Minds like us
Dolphins are even more extraordinary. Their brain size relative to body mass is second only to that of humans and until 1.5 million years ago they were almost certainly the most intelligent creatures on Earth. Modern studies show unrelated dolphins cooperate and work in teams. (Much of the world’s cutting-edge research is done at Monkey Mia in Western Australia.)
But scientists have not confined their attentions to lovable and exotic species. As Morell reveals, a great deal of work has now been done on some decidedly less popular creatures, including rats, fish and ants.
It is a sign of the confidence he inspired in the local community that Stanley received overwhelmingly helpful and positive responses, which have been incorporated into the final text.
It is fascinating to discover the varied human responses to this catastrophic fire and the ordeals that inevitably ensued.
The sad reality is that on Saturday, February 7, 2009, Melbourne’s temperature reached 46.4C — the hottest day in the 154 years since records began. The previous highest temperature had been 45.6C on January 13, 1939: Black Friday.
This extreme temperature was coupled with winds that reached 90km/h and fanned the fire. This meant that within minutes the unstoppable conflagration became the most
The results are intriguing. Rats, it appears, dream and play and laugh. Fish have memories and individual personalities and learn by observation. So do ants!
What are the ethical implications? First, it is no longer possible to draw a clear bright line between the mental capacities of human beings and other creatures. The differences are ones of degree.
Indeed, Morell argues the whole issue is peripheral: ‘‘ Given that we already know that we live in a world of sentient beings, not one of stimulus-response machines, we need to ask, how should we treat these other emotional, thinking creatures?’’
In her recent Quarterly Essay, Us and Them, Anna Krien made much the same contention in denouncing such cruel practices as live cattle exports, harmful laboratory experiments on animals and hunting for sport.
Yet the notion that human beings are special is deeply ingrained in our consciousness. It is a fundamental tenet of the Abrahamic religions that mankind was made in God’s image and with dominion over the Earth. It is also a fundamental tenet of modern science (or was until recently) that the temptation to anthropomorphise must always be resisted.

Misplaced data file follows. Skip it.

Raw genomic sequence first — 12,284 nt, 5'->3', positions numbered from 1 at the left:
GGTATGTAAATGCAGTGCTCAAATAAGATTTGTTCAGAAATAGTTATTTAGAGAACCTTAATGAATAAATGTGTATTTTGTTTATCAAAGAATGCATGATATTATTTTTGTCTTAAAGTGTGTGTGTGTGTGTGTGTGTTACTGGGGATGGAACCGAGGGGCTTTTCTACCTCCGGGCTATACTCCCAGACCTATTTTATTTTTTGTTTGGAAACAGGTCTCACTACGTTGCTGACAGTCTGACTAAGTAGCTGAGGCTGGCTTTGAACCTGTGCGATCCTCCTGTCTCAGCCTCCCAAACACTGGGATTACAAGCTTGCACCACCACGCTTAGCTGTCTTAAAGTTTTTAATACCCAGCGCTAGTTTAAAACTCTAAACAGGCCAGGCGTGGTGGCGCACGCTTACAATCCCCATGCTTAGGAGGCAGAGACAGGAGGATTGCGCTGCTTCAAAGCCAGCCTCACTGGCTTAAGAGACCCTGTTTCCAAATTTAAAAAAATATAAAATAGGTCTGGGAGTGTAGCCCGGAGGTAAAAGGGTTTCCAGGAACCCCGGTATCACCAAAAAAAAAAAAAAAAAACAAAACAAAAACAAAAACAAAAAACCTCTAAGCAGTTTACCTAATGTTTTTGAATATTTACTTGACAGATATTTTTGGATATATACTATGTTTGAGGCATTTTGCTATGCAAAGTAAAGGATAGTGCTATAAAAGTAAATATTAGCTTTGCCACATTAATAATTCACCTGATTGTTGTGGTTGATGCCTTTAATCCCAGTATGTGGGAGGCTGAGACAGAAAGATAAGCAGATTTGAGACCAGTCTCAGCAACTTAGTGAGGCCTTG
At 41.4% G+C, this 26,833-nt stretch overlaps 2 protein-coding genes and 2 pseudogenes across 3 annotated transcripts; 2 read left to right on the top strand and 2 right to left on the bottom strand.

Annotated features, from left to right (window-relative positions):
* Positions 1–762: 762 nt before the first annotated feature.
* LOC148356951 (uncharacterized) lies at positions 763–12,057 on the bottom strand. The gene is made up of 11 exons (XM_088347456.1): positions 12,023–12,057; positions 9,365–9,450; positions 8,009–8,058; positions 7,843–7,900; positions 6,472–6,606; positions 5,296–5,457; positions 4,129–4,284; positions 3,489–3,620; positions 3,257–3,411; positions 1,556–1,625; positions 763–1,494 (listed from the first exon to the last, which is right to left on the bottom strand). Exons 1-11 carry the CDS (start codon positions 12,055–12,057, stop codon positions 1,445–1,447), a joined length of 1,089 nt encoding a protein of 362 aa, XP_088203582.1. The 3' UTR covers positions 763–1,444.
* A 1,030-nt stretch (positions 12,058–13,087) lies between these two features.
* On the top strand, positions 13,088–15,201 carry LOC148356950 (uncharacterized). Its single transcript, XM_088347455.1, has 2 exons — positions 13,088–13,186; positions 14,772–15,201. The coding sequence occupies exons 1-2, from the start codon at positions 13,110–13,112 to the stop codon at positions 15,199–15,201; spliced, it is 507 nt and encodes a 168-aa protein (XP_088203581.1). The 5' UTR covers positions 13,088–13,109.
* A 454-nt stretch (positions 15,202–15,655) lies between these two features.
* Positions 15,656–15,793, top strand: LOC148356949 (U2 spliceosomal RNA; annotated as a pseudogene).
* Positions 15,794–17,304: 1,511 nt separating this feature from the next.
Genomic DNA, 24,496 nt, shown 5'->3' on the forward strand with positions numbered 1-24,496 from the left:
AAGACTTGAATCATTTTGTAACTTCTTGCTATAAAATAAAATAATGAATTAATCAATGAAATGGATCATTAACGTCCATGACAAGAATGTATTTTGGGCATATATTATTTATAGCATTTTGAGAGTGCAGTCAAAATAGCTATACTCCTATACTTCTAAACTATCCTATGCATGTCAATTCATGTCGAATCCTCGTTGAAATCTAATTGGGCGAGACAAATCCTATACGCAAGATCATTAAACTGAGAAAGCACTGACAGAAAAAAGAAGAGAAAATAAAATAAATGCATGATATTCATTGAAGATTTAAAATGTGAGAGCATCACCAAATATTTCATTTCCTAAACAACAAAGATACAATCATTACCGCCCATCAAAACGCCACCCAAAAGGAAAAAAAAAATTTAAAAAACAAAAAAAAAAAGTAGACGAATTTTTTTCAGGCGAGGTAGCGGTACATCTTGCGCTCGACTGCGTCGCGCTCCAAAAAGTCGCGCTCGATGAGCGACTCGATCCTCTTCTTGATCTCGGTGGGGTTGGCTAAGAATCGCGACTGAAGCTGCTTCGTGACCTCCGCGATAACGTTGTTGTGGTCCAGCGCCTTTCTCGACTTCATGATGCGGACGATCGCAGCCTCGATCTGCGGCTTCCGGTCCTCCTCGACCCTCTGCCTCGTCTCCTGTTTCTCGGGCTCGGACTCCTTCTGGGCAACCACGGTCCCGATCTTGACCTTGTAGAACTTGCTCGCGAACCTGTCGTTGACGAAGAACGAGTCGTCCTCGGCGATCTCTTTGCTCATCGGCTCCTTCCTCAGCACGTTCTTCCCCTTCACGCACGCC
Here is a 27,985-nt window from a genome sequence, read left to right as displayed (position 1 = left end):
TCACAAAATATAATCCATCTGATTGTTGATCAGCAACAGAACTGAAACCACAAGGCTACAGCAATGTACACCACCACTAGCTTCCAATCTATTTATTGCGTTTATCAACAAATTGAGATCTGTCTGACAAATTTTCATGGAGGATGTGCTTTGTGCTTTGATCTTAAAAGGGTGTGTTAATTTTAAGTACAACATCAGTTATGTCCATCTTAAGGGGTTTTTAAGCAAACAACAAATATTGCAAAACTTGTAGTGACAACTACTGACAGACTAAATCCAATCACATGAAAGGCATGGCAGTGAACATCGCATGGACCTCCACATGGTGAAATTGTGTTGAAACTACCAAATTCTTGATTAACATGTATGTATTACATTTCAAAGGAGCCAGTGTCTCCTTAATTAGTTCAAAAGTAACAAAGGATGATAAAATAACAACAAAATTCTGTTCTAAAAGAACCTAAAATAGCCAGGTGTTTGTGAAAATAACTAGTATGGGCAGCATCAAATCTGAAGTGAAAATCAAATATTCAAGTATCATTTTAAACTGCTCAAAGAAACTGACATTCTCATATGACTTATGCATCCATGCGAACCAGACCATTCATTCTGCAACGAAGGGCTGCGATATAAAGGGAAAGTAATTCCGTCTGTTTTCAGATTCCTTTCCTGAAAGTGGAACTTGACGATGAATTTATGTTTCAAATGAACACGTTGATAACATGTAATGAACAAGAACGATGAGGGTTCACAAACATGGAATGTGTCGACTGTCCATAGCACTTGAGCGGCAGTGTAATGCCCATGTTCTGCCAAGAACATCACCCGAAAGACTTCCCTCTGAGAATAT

The latter principle is known as Morgan’s Canon, after the late-19-century psychologist who laid it down. Morell argues Morgan’s Canon has become obsolete in the light of the evidence, and she convinces me.
I would add that greater respect for animals is far from incompatible with faith. Jesus made it clear that while man is God’s highest concern, we are far from his only concern. (See Luke 12:6-7.) St Francis of Assisi, I’d wager, would not have been surprised by the revelations in this book.
in lethal fire history.
Not only did the magnitude of the 2009 fire exceed that of 1939, but while the Country Fire Authority had been helpful with previous smaller bushfires, it was unable to respond effectively to such a large-scale, catastrophic blaze. To make matters worse, on Black Saturday when the bushfire thundered towards Steels Creek, the CFA had not issued clear and timely warnings to those in its path. As Stanley poignantly puts it: ‘‘ In the event, the people of Steels Creek — like almost everyone else in the area that burned on Black Saturday — would face the fire largely on their own.’’
This fine book benefits greatly from a number of excellent maps drawn by Jennifer Sheehan. It is touching to record that the names of the people who died at Steels Creek are now stitched into a quilt that is on display at the newly extended local community centre, which opened in April last year. For the record, here are the 10: Charmian Ahern, Leigh Ahern, Jenny Barnett, John Barnett, Jaeson Hermocilla, Melanee Hermocilla, Lynne James, Gail Leonard, Greg Leonard and Greg Lloyd.
Yet despite all the heartache caused by Black Saturday, it is extremely pleasing to know that in 2013 Steels Creek remains a genuinely involved, active and often still hopeful community.
Two elephants reach out to each other at a livestock market in India